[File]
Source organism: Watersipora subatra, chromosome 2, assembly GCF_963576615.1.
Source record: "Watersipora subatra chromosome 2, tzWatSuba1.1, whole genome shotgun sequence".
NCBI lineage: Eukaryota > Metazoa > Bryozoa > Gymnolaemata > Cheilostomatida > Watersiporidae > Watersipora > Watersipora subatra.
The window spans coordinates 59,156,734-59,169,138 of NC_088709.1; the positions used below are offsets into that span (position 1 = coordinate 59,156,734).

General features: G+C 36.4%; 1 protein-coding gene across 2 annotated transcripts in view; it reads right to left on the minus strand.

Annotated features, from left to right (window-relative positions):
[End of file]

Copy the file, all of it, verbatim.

Source organism: Watersipora subatra, chromosome 2, assembly GCF_963576615.1.
Source record: "Watersipora subatra chromosome 2, tzWatSuba1.1, whole genome shotgun sequence".
NCBI lineage: Eukaryota > Metazoa > Bryozoa > Gymnolaemata > Cheilostomatida > Watersiporidae > Watersipora > Watersipora subatra.
The window spans coordinates 59,156,734-59,169,138 of NC_088709.1; the positions used below are offsets into that span (position 1 = coordinate 59,156,734).

General features: G+C 36.4%; 1 protein-coding gene across 2 annotated transcripts in view; it reads right to left on the minus strand.

Annotated features, from left to right (window-relative positions):